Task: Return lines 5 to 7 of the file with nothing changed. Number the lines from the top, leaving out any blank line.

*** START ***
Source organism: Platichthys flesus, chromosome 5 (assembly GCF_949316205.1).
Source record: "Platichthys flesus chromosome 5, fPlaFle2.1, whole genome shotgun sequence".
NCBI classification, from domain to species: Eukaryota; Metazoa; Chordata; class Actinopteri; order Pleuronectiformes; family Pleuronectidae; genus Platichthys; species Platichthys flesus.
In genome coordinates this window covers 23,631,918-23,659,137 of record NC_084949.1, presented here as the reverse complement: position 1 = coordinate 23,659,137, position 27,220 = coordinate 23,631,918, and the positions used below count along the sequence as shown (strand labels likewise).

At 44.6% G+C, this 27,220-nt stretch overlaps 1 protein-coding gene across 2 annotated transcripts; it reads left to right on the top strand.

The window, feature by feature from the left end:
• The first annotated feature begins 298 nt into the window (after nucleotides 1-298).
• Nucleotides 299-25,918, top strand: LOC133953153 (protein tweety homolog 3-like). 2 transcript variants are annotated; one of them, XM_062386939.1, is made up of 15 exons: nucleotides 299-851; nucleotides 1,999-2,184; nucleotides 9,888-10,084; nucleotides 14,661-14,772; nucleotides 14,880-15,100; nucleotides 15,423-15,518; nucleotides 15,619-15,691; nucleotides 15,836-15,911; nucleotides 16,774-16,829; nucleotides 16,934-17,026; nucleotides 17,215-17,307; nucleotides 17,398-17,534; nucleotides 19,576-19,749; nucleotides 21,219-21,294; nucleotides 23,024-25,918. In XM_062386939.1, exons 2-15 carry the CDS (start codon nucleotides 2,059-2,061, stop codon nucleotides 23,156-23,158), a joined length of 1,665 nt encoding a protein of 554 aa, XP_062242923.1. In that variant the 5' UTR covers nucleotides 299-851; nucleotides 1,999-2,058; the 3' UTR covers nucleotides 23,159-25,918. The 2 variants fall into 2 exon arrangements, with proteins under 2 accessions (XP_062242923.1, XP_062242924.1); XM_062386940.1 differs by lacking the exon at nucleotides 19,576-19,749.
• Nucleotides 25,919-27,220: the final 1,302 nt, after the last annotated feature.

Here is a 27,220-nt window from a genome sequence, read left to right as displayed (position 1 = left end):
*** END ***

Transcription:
At 44.6% G+C, this 27,220-nt stretch overlaps 1 protein-coding gene across 2 annotated transcripts; it reads left to right on the top strand.

The window, feature by feature from the left end:
• The first annotated feature begins 298 nt into the window (after nucleotides 1-298).